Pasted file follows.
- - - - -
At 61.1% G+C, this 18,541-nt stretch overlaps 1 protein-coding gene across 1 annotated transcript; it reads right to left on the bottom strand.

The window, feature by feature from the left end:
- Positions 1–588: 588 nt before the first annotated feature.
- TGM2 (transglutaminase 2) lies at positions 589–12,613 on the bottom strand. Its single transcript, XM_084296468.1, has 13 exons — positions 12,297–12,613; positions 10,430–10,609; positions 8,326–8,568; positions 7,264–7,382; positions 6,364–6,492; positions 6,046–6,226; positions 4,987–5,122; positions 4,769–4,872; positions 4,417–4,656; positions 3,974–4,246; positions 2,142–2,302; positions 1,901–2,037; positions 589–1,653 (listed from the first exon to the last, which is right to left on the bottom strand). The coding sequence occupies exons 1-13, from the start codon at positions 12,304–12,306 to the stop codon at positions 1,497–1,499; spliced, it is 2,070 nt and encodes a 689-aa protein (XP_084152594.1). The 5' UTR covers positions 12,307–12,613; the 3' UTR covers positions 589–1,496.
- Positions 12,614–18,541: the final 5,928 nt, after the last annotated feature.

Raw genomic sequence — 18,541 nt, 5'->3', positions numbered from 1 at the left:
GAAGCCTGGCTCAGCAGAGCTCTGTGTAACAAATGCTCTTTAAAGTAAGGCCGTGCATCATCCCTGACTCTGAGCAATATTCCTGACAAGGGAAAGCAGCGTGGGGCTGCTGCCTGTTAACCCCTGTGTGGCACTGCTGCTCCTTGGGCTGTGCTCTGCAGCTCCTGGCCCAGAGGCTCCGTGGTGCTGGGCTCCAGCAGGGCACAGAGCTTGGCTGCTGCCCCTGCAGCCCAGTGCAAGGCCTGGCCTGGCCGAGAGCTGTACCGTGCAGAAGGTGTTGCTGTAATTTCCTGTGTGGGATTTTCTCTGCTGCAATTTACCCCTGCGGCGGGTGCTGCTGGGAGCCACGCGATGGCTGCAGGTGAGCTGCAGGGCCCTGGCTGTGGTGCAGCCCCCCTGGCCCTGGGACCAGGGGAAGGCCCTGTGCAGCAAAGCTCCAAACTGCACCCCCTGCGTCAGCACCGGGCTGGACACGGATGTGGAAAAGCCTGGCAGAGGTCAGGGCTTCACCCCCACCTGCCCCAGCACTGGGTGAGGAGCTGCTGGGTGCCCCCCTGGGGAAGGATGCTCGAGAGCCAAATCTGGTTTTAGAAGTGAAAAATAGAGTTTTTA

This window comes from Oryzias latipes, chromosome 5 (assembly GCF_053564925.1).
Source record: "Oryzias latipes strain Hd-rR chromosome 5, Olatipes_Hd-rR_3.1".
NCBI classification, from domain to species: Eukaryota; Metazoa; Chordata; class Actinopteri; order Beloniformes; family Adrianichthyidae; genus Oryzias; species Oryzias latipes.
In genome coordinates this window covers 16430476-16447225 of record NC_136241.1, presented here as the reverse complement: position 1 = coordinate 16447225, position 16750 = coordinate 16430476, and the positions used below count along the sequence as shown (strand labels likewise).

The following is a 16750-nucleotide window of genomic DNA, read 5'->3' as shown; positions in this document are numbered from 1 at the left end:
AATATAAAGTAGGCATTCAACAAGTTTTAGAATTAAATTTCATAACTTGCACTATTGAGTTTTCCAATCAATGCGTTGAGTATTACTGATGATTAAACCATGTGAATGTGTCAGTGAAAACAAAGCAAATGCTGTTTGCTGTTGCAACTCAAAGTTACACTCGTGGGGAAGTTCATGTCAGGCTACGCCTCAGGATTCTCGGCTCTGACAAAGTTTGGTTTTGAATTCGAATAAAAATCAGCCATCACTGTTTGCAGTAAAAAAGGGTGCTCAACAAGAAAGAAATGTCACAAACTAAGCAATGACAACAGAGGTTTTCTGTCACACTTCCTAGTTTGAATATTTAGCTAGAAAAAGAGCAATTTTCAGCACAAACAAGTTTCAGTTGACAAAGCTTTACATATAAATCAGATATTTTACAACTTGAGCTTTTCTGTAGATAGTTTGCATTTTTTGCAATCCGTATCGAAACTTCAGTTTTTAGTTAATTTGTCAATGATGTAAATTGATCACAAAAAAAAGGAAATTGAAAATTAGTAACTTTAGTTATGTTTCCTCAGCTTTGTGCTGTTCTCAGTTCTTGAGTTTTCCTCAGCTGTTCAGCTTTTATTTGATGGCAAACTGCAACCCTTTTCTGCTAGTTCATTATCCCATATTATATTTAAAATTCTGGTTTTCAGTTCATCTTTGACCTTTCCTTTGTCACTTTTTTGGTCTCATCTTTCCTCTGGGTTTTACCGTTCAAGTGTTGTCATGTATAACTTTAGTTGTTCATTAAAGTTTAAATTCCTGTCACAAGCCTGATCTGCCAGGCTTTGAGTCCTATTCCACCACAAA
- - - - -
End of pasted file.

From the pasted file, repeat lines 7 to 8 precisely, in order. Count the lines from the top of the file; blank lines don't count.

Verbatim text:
GAAGCCTGGCTCAGCAGAGCTCTGTGTAACAAATGCTCTTTAAAGTAAGGCCGTGCATCATCCCTGACTCTGAGCAATATTCCTGACAAGGGAAAGCAGCGTGGGGCTGCTGCCTGTTAACCCCTGTGTGGCACTGCTGCTCCTTGGGCTGTGCTCTGCAGCTCCTGGCCCAGAGGCTCCGTGGTGCTGGGCTCCAGCAGGGCACAGAGCTTGGCTGCTGCCCCTGCAGCCCAGTGCAAGGCCTGGCCTGGCCGAGAGCTGTACCGTGCAGAAGGTGTTGCTGTAATTTCCTGTGTGGGATTTTCTCTGCTGCAATTTACCCCTGCGGCGGGTGCTGCTGGGAGCCACGCGATGGCTGCAGGTGAGCTGCAGGGCCCTGGCTGTGGTGCAGCCCCCCTGGCCCTGGGACCAGGGGAAGGCCCTGTGCAGCAAAGCTCCAAACTGCACCCCCTGCGTCAGCACCGGGCTGGACACGGATGTGGAAAAGCCTGGCAGAGGTCAGGGCTTCACCCCCACCTGCCCCAGCACTGGGTGAGGAGCTGCTGGGTGCCCCCCTGGGGAAGGATGCTCGAGAGCCAAATCTGGTTTTAGAAGTGAAAAATAGAGTTTTTA

This window comes from Oryzias latipes, chromosome 5 (assembly GCF_053564925.1).